Secure Web Application Gateway (SWAG) Setup


I was a pretty big user of the LetsEncrypt container since it integrated all of the things that I wanted to put in front of my applications into a simple-to-setup container with minimal configuration. Unfortunately, the team has had to transition to a different setup due to a trademark request. Due to my own laziness, I didn't really feel like learning how to use the new system so I ended up doing things the hard way for a couple of years, don't do what I did. If you take the time to learn how to use it, the new container, dubbed SWAG is actually pretty cool. This is how I have it set up in my environment with Cloudflare DNS. 

What is SWAG?

Swag is the Secure Web Application Gateway. It is the culmination of a couple of different technologies that assist with the secure deployment of web applications to the internet including: Nginx  (web server used for Reverse Proxy services), certbot (automation script used to grab new certificates), fail2ban (web application firewall). I typically like to use the service because I would rather have a SWAG workflow that I can put in front of my web applications rather than have to learn a million individual ways to ensure that SSL is properly set up with my applications. When set up, the only traffic sent via HTTP is local web requests that don't leave the machine itself.

Setup Instructions

Swag includes the option to deploy via docker-compose which largely simplifies the install process. Here is a sample docker-compose config to get you started.


version: "2.1"




    container_name: swag


      - NET_ADMIN #Required for Fail2ban to modify iptables


      - PUID=1000 #Specifying user and group id helps preemptively rectify file permission issues

      - PGID=1000

      - TZ=America/New_York #Sets time zone

      - #This should be the root of the domain you own

      - VALIDATION=dns #lets swag know not to use HTTP validation

      - SUBDOMAINS=code-server, #subdomains will be placed in CSV format without spaces with a trailing comma

      - DNSPLUGIN=cloudflare #tells swag to use the cloudflare.ini plugin file

      - #Optional Email used for expiration alerts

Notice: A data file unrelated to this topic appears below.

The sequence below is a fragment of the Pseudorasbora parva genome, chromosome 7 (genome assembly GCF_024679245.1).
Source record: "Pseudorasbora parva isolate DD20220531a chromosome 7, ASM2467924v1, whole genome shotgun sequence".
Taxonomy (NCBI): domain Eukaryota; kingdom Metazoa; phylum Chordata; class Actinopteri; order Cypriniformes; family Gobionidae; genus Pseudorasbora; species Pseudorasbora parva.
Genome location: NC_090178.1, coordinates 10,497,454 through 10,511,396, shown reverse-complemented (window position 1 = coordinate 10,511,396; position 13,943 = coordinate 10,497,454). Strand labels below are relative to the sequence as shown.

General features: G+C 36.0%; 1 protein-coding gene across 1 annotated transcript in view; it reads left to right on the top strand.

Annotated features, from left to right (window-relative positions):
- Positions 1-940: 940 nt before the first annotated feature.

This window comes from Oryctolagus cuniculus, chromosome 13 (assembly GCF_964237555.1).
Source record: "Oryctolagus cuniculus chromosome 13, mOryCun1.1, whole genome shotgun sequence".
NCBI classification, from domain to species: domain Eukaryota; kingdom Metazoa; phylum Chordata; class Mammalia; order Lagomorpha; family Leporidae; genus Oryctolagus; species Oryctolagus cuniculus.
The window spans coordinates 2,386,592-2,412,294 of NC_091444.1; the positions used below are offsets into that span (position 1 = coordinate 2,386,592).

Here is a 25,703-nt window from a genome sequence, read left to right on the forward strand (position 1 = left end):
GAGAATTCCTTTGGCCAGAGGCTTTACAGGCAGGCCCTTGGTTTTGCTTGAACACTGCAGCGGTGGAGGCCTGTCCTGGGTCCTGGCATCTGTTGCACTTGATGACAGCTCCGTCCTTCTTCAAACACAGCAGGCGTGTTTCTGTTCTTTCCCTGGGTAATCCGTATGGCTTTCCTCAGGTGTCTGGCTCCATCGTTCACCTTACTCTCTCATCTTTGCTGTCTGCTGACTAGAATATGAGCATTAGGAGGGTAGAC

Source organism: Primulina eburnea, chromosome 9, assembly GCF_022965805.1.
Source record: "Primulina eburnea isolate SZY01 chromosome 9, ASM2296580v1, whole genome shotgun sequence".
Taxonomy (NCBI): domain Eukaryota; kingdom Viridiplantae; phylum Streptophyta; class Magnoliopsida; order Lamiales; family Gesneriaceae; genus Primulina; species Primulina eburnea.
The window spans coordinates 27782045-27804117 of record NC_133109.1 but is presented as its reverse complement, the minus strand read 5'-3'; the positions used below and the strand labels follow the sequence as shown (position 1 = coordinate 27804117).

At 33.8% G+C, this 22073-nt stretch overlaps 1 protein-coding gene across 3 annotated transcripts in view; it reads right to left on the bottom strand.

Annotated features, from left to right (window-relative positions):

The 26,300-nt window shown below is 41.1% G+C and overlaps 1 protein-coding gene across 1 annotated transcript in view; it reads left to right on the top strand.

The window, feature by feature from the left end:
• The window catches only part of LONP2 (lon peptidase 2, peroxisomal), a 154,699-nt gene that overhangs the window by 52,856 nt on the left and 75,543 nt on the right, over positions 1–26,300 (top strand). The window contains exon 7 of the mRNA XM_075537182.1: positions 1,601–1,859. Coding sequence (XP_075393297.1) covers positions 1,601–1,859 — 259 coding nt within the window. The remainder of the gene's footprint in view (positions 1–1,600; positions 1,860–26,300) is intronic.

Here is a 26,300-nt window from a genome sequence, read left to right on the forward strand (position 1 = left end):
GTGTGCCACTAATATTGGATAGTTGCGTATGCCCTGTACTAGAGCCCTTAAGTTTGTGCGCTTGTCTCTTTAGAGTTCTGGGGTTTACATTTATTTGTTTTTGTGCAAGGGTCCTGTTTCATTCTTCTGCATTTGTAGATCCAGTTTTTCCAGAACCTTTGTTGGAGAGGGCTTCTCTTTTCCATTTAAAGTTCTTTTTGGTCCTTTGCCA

- ONLY_SUBDOMAINS=true #optional, alerts swag not to apply  these rules to the root domain

      - STAGING=false #optional, set to true when testing due to LE rate limiting, certs wont validate unless set to false


      - /home/<USER>/docker/swag/config:/config #sets a predictable location for your config files


      - 443:443 #redirect 443 from the host to the container

      - 80:80 #optional

    restart: unless-stopped #restart if there is an issue, unless the user manually stops the service

After making the appropriate edits to configure the file to your environment save the file as docker-compose.yml. After your file is saved, while you're in t he same directory run the command docker-compose up -d to run the container in the background.

Post Install Configuration

So after you run the container, you should have a ./config directory sitting in your current working directory.  You will need a few files here for your post-install configuration. Primarily we will need to set up your Cloudflare API validation. Open the file ./config/dns-conf/cloudflare.ini in your text editor of choice. This file should have a link to instructions on how to set up your token at the time of writing, the link leads here. It recommends that instead of using the global API token, you enter the CloudFlare Dashboard and configure a unique API token for your DNS Zone with DNS:Edit permissions. After gaining the token, you can either remove all the text or comment everything out and include the following line:

dns_cloudflare_api_token = <CLOUDFLARE_ZONE_TOKEN>

Make sure to save and quit. This will allow for SWAG to use the Cloudflare API to prove DNS ownership. From here you can take advantage of the work that the team has taken in the way of populating a plethora of popular nginx web application configurations for reverse proxy application. Within the ../config/nginx/proxy-confs directory there are several sample nginx proxy configurations. They should be ready to go out of the box if your container resides on the same machine and uses the default container name. If not you can open the folder and change the $upstream_app to the IP in which the application can be reached. Once the edits have been made simply rename the file so that it's no longer appended by .sample.  At this point you can restart the container with the following commands and the container should be ready to pull your new certs and redirect HTTPS traffic to your insecure web application. 

docker-compose down

docker-compose up-d